Proceedings of The 6th International Academic Conference on Education
Evaluating Literacy Curriculum: Making Sure Elementary Students Learn to Read
Carol Klages, Mary-Margaret Scholtens, Kelly Fowler
The cost of illiteracy and reading problems in the United States is accepted and undeniable. Living as an illiterate adult in America is costly. According to the 2019 National Assessment of Educational Progress (NAEP) or better known as America’s Report Card, 35% of American 4th graders read at a competent level and 34% of American 8th graders read at a competent level. Students in 4th, 8th, and 12th grades are not exhibiting reading growth. Illiteracy has a monetary influence on people as well. American employers spend over $125 billion dollars to edify potential employees in the areas of remedial reading, writing, and mathematic skills (ProLiteracy, 2020). Obviously, learning to read is vital. Educators must act on scientific research to select appropriate literacy curriculum. Since reading is not a natural process, reading must be taught through the lens of the science of reading. Literacy teaching must encompass all the elements and modalities in one comprehensive, research-based curriculum. Knowing how to purposefully evaluate literacy curriculum is necessary for teaching all students to read. A dynamic, reading curriculum evaluation tool is necessary to determine alignment to the science of reading with an accredited literacy curriculum.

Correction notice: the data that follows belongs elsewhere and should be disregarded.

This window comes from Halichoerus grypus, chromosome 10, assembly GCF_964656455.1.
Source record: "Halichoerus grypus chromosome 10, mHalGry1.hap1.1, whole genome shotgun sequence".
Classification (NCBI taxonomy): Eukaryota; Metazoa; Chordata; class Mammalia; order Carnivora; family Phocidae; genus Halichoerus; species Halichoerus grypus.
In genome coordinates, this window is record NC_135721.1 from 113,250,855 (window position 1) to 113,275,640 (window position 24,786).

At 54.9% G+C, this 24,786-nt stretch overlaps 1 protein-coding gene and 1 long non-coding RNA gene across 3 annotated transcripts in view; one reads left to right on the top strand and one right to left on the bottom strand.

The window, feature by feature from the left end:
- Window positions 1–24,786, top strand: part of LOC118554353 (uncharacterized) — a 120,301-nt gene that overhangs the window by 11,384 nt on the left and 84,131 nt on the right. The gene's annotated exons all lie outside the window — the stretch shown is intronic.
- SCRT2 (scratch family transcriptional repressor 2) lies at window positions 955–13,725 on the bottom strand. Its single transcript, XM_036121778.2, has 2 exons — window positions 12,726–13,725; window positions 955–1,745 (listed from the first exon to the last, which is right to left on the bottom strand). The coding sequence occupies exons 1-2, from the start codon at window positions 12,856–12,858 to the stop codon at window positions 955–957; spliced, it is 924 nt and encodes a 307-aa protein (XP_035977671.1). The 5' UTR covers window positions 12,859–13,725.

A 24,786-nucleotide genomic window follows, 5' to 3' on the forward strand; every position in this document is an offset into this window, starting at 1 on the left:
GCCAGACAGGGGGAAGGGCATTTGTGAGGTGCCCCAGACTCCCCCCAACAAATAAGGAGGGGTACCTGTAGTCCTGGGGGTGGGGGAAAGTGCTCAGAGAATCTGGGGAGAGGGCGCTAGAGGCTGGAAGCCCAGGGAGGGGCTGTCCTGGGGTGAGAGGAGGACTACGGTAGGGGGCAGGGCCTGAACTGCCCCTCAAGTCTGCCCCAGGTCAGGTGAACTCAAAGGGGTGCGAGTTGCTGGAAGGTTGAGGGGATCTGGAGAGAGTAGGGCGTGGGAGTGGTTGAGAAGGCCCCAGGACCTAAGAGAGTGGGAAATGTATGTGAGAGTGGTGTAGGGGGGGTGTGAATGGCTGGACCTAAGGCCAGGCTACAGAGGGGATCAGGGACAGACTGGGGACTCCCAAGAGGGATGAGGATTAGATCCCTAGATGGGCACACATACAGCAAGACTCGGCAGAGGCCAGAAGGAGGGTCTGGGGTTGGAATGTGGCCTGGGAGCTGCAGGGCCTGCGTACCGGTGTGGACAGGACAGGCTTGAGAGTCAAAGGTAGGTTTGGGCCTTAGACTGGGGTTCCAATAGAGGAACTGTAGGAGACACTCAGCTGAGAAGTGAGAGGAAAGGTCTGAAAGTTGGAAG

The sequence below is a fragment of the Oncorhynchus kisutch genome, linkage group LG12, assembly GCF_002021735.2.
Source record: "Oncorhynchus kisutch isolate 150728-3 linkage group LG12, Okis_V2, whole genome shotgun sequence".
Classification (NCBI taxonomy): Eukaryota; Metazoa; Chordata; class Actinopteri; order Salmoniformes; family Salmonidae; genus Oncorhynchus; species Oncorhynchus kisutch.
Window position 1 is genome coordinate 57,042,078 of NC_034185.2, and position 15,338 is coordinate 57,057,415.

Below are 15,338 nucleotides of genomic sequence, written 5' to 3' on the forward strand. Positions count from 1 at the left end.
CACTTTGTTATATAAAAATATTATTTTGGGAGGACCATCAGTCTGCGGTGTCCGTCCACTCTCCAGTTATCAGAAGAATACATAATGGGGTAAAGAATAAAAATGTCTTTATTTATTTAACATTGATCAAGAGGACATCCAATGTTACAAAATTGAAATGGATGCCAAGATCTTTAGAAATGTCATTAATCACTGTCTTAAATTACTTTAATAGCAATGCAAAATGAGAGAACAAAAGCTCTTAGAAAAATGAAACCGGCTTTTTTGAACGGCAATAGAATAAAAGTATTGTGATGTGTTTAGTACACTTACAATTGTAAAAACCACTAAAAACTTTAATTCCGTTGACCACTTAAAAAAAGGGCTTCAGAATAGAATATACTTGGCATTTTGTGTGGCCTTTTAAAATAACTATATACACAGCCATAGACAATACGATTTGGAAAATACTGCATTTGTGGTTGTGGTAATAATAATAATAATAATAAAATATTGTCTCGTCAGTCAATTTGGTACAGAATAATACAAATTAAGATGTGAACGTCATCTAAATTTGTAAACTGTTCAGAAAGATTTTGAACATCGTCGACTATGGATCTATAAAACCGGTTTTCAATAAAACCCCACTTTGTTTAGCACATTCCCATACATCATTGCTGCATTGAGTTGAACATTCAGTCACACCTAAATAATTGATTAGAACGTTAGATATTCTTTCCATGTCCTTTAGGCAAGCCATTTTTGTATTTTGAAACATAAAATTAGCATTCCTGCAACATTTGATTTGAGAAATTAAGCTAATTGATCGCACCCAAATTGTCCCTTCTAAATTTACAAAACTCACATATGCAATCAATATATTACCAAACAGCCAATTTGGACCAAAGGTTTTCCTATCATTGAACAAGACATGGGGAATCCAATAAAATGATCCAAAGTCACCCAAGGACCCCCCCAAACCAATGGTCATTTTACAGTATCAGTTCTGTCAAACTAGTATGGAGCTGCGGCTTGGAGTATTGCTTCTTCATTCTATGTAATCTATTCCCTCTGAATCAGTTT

keywords: curriculum, elementary, evaluation, literacy, reading